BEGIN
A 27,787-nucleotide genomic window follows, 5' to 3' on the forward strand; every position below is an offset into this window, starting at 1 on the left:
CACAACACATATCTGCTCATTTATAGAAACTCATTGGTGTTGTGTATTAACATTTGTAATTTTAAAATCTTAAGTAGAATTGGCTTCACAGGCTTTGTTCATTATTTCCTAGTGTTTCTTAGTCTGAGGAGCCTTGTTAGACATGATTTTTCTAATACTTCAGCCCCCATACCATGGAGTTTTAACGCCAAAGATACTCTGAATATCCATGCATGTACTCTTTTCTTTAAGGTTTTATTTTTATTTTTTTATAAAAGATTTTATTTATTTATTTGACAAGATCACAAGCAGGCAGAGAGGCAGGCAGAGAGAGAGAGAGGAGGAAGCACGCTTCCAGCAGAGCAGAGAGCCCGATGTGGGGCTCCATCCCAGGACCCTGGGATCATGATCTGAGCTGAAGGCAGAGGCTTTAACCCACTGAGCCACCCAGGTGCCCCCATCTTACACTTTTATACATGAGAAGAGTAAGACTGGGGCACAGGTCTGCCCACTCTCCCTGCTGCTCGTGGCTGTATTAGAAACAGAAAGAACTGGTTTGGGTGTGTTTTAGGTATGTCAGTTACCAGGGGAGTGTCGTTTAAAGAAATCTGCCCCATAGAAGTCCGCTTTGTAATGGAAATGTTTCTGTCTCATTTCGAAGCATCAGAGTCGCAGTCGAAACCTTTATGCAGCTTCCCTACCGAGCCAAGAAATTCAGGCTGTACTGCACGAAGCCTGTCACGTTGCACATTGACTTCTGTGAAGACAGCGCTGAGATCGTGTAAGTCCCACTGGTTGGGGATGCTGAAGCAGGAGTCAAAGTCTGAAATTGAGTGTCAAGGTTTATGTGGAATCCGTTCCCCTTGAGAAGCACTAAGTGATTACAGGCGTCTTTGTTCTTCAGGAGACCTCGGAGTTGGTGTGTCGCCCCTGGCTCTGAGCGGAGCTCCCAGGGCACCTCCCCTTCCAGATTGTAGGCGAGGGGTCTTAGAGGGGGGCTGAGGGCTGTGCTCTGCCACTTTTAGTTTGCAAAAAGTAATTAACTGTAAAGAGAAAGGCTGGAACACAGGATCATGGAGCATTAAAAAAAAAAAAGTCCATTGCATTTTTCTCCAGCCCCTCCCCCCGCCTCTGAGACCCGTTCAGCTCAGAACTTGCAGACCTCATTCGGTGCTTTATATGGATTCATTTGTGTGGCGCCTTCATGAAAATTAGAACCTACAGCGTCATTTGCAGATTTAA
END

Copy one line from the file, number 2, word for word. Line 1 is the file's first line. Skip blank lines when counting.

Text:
CACAACACATATCTGCTCATTTATAGAAACTCATTGGTGTTGTGTATTAACATTTGTAATTTTAAAATCTTAAGTAGAATTGGCTTCACAGGCTTTGTTCATTATTTCCTAGTGTTTCTTAGTCTGAGGAGCCTTGTTAGACATGATTTTTCTAATACTTCAGCCCCCATACCATGGAGTTTTAACGCCAAAGATACTCTGAATATCCATGCATGTACTCTTTTCTTTAAGGTTTTATTTTTATTTTTTTATAAAAGATTTTATTTATTTATTTGACAAGATCACAAGCAGGCAGAGAGGCAGGCAGAGAGAGAGAGAGGAGGAAGCACGCTTCCAGCAGAGCAGAGAGCCCGATGTGGGGCTCCATCCCAGGACCCTGGGATCATGATCTGAGCTGAAGGCAGAGGCTTTAACCCACTGAGCCACCCAGGTGCCCCCATCTTACACTTTTATACATGAGAAGAGTAAGACTGGGGCACAGGTCTGCCCACTCTCCCTGCTGCTCGTGGCTGTATTAGAAACAGAAAGAACTGGTTTGGGTGTGTTTTAGGTATGTCAGTTACCAGGGGAGTGTCGTTTAAAGAAATCTGCCCCATAGAAGTCCGCTTTGTAATGGAAATGTTTCTGTCTCATTTCGAAGCATCAGAGTCGCAGTCGAAACCTTTATGCAGCTTCCCTACCGAGCCAAGAAATTCAGGCTGTACTGCACGAAGCCTGTCACGTTGCACATTGACTTCTGTGAAGACAGCGCTGAGATCGTGTAAGTCCCACTGGTTGGGGATGCTGAAGCAGGAGTCAAAGTCTGAAATTGAGTGTCAAGGTTTATGTGGAATCCGTTCCCCTTGAGAAGCACTAAGTGATTACAGGCGTCTTTGTTCTTCAGGAGACCTCGGAGTTGGTGTGTCGCCCCTGGCTCTGAGCGGAGCTCCCAGGGCACCTCCCCTTCCAGATTGTAGGCGAGGGGTCTTAGAGGGGGGCTGAGGGCTGTGCTCTGCCACTTTTAGTTTGCAAAAAGTAATTAACTGTAAAGAGAAAGGCTGGAACACAGGATCATGGAGCATTAAAAAAAAAAAAGTCCATTGCATTTTTCTCCAGCCCCTCCCCCCGCCTCTGAGACCCGTTCAGCTCAGAACTTGCAGACCTCATTCGGTGCTTTATATGGATTCATTTGTGTGGCGCCTTCATGAAAATTAGAACCTACAGCGTCATTTGCAGATTTAA